5 Lessons That Writers Can Learn from Richard Branson
Virgin Group’s founder Sir Richard Branson is one of the few people in the world who can honestly say that he’s done it all – he’s a savvy businessman who’s been through ups and downs (mostly ups, as evidenced by his $4.2 billion net worth). He’s a philanthropist, an adventurer, and even a best-selling author. The lessons that he has learned through all of his different ventures can be applied to a wide range of principles, and if you’re a writer, there are 5 lessons that you can learn from Richard Branson, such as:
1. Be Visible
Branson states that he has never worked in an office, choosing instead to work at home and to travel a lot. In his travels, Branson keeps a notebook in his back pocket in order to jot down concerns, observations, and good ideas.
Branson’s philosophy is to encourage going out and meeting people, shaking hands and striking conversations with your future customers (readers in your case), and gather as much experience as you can. Regardless of the genre you write for, the enriching experience of going out and living life to the fullest will expand your trove of ideas and help you craft realistic worlds, scenarios, and characters.
Branson first started in the record industry, but also ventured into transportation via Virgin Atlantic Airways. He has since expanded his business ventures into other areas, including movies, cosmetics, mobile phones, and even beverages.
As a writer, you also need to diversify and avoid pigeonholing yourself into a single genre, platform, or medium. The purpose of diversification is twofold; first, having several options will keep things interesting, but it also provides safety from the ebbs and flows of any given genre or platform. Branson would have suffered financially due to the decline of the recording industry if he didn’t diversify. As a writer, you can protect yourself from the waning of certain industries if you venture outside of your normal boundaries.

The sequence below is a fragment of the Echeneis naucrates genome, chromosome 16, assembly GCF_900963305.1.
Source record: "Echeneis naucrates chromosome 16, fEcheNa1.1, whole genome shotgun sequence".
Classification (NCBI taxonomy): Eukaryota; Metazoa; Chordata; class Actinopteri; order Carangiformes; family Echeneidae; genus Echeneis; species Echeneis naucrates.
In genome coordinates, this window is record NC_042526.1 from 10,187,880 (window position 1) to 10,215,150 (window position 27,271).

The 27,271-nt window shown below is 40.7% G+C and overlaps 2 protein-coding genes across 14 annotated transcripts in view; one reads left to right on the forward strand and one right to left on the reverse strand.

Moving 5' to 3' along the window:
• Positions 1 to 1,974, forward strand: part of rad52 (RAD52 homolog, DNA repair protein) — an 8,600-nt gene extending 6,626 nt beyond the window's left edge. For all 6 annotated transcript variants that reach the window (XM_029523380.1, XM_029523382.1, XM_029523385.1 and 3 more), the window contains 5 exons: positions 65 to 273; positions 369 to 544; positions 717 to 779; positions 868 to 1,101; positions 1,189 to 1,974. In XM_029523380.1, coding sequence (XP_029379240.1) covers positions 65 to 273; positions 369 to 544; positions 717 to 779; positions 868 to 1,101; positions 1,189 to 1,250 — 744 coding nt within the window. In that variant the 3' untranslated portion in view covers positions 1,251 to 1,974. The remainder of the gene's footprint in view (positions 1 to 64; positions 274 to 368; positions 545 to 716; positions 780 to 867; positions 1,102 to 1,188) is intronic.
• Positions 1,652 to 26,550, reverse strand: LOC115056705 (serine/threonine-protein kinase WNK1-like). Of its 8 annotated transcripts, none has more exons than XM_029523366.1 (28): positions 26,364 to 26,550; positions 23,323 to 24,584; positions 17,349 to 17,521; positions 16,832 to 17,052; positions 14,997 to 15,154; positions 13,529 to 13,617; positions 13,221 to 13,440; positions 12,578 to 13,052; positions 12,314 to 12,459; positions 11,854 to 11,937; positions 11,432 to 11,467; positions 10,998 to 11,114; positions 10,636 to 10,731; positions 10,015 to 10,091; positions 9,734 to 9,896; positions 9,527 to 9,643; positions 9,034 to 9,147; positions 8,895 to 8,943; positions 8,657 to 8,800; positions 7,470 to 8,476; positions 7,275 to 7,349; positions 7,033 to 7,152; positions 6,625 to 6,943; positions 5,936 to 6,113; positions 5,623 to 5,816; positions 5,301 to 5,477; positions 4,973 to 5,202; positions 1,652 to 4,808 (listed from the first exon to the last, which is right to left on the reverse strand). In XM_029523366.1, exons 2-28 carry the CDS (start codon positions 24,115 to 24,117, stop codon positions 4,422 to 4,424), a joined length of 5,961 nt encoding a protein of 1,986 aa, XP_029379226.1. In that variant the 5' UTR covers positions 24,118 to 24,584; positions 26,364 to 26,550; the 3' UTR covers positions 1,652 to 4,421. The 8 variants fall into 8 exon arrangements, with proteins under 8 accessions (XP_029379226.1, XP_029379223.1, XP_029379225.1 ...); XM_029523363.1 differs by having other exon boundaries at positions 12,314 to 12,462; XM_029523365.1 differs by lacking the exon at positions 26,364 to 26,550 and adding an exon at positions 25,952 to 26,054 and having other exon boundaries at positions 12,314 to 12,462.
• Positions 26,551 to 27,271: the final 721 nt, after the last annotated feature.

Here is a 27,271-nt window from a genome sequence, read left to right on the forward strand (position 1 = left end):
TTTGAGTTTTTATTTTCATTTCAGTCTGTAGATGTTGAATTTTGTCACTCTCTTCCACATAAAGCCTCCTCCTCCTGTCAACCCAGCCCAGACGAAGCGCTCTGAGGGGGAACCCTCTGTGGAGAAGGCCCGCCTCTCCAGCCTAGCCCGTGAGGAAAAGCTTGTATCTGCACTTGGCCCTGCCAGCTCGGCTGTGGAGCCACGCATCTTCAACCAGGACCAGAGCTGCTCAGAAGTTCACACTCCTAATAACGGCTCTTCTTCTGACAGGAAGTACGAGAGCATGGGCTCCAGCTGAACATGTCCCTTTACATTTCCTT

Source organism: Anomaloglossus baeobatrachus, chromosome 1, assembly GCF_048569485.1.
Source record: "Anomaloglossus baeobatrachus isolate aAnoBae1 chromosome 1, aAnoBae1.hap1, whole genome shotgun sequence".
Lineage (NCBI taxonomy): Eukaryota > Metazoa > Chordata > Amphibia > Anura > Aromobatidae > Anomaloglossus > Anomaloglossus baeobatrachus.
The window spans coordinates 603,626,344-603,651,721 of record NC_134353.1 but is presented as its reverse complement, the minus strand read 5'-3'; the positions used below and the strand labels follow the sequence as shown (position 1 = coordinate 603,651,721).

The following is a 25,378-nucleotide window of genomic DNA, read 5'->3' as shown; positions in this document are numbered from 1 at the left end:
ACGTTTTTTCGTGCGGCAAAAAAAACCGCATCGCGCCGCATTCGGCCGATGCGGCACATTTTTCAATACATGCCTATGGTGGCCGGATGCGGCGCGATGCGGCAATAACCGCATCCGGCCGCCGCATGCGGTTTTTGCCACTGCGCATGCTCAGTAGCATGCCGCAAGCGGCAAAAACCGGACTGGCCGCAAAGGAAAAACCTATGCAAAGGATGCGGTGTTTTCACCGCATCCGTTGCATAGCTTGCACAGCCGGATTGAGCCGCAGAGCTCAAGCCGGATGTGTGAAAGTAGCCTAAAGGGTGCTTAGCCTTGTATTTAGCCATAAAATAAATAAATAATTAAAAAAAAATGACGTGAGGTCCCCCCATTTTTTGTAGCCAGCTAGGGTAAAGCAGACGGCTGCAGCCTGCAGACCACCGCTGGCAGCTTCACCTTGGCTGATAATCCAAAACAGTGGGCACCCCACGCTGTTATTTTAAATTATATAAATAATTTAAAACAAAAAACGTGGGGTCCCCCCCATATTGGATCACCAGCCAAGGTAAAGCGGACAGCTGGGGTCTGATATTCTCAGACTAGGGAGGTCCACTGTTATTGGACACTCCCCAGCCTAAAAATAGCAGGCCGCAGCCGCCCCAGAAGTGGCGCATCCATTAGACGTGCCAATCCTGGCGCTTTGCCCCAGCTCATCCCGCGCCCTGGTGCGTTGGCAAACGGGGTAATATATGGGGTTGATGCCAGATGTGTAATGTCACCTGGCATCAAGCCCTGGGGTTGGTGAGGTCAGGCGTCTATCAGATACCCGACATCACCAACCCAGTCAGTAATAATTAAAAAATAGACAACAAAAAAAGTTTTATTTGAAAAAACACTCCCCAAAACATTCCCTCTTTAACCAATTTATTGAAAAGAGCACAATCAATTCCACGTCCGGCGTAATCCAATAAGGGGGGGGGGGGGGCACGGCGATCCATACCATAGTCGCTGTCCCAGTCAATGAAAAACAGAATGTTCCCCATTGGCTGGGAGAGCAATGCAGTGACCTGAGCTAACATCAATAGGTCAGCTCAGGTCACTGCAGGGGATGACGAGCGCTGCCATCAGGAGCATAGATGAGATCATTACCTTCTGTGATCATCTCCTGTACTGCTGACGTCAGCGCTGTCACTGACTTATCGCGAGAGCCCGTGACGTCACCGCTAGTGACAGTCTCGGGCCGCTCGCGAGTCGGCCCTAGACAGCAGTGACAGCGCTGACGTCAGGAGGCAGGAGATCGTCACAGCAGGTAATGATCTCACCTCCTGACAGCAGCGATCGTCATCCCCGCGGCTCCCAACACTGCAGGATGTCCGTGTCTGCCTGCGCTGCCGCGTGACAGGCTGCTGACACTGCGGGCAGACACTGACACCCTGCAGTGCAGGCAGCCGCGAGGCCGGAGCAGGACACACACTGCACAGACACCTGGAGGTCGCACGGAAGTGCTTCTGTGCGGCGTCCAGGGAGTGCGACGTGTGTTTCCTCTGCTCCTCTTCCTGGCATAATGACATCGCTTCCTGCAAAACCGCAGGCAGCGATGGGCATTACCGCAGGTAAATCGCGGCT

3. Opportunity is Constant
Throughout his life, Branson has experienced many failures – from industries that have declined, to businesses that are simply not taking off – but he has never been discouraged. Instead, he sought other opportunities that are open.
As a writer, you should never let any setback discourage you from your craft. Whether it’s a rejection or a negative review of your work, you should just use it as a way to improve. Do not dwell on past failures when there are still opportunities coming your way.
4. Be a Pioneer
Don’t spend the rest of your writing career following other people’s beat. Learn new things, innovate, and try to beat everyone into releasing the first of something. Branson shows this by trying to come up with new business ventures – even risky ones like the first space tourism company, Virgin Galactic. The main benefit of being a pioneer is that you can easily beat competitors because you were the first. You own the arena and you can set the rules.
5. Finally, Enjoy What Your Are Doing
When Branson first started Virgin from his basement flat in West London, he didn’t create it for the purpose of making a ton of profits. He just wanted to create something that he enjoyed but would also pay the bills.
In terms of writing, don’t just write things for the purpose of selling or making a profit. Write something that you enjoy writing, while also making a little bit of effort to ensure that it’s going to be marketable. This mindset will help you weather the ups and downs that are normally part of any endeavor. If you’re just writing for the money, you’ll probably be discouraged when it doesn’t make any. With Branson’s mindset, you won’t feel the sting much since you at least had fun during the process.
Editor’s Note: This article was first published in December 2014.
Also published on Medium.